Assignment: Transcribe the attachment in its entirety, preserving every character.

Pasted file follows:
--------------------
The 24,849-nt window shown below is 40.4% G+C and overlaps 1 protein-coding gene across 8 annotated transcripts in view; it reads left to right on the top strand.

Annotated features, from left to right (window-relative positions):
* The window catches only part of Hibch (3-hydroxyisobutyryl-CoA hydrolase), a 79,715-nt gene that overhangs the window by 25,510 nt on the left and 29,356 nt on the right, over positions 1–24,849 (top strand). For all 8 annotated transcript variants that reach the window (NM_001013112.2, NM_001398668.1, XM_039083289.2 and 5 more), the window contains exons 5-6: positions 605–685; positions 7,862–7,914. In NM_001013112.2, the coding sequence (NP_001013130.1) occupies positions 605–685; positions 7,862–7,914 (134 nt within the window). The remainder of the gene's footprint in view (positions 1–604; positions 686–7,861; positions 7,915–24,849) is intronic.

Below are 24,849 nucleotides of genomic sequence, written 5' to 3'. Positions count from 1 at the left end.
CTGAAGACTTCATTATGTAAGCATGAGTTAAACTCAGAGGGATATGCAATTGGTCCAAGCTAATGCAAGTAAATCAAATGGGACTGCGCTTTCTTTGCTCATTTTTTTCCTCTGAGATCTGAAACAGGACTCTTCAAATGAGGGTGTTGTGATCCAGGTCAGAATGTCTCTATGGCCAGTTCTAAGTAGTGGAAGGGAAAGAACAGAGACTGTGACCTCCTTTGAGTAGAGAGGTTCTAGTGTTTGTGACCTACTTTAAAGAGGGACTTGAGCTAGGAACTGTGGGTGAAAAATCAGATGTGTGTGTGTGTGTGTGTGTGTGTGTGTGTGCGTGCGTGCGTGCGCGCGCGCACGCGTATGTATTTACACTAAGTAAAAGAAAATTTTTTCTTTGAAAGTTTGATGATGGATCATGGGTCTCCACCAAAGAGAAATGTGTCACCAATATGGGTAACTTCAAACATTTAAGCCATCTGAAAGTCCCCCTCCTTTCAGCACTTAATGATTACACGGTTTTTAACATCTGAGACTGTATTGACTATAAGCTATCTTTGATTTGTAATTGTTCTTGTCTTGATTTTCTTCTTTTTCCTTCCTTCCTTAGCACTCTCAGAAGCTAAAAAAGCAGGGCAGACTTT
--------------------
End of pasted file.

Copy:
The 24,849-nt window shown below is 40.4% G+C and overlaps 1 protein-coding gene across 8 annotated transcripts in view; it reads left to right on the top strand.

Annotated features, from left to right (window-relative positions):
* The window catches only part of Hibch (3-hydroxyisobutyryl-CoA hydrolase), a 79,715-nt gene that overhangs the window by 25,510 nt on the left and 29,356 nt on the right, over positions 1–24,849 (top strand). For all 8 annotated transcript variants that reach the window (NM_001013112.2, NM_001398668.1, XM_039083289.2 and 5 more), the window contains exons 5-6: positions 605–685; positions 7,862–7,914. In NM_001013112.2, the coding sequence (NP_001013130.1) occupies positions 605–685; positions 7,862–7,914 (134 nt within the window). The remainder of the gene's footprint in view (positions 1–604; positions 686–7,861; positions 7,915–24,849) is intronic.

Below are 24,849 nucleotides of genomic sequence, written 5' to 3'. Positions count from 1 at the left end.
CTGAAGACTTCATTATGTAAGCATGAGTTAAACTCAGAGGGATATGCAATTGGTCCAAGCTAATGCAAGTAAATCAAATGGGACTGCGCTTTCTTTGCTCATTTTTTTCCTCTGAGATCTGAAACAGGACTCTTCAAATGAGGGTGTTGTGATCCAGGTCAGAATGTCTCTATGGCCAGTTCTAAGTAGTGGAAGGGAAAGAACAGAGACTGTGACCTCCTTTGAGTAGAGAGGTTCTAGTGTTTGTGACCTACTTTAAAGAGGGACTTGAGCTAGGAACTGTGGGTGAAAAATCAGATGTGTGTGTGTGTGTGTGTGTGTGTGTGTGTGCGTGCGTGCGTGCGCGCGCGCACGCGTATGTATTTACACTAAGTAAAAGAAAATTTTTTCTTTGAAAGTTTGATGATGGATCATGGGTCTCCACCAAAGAGAAATGTGTCACCAATATGGGTAACTTCAAACATTTAAGCCATCTGAAAGTCCCCCTCCTTTCAGCACTTAATGATTACACGGTTTTTAACATCTGAGACTGTATTGACTATAAGCTATCTTTGATTTGTAATTGTTCTTGTCTTGATTTTCTTCTTTTTCCTTCCTTCCTTAGCACTCTCAGAAGCTAAAAAAGCAGGGCAGACTTT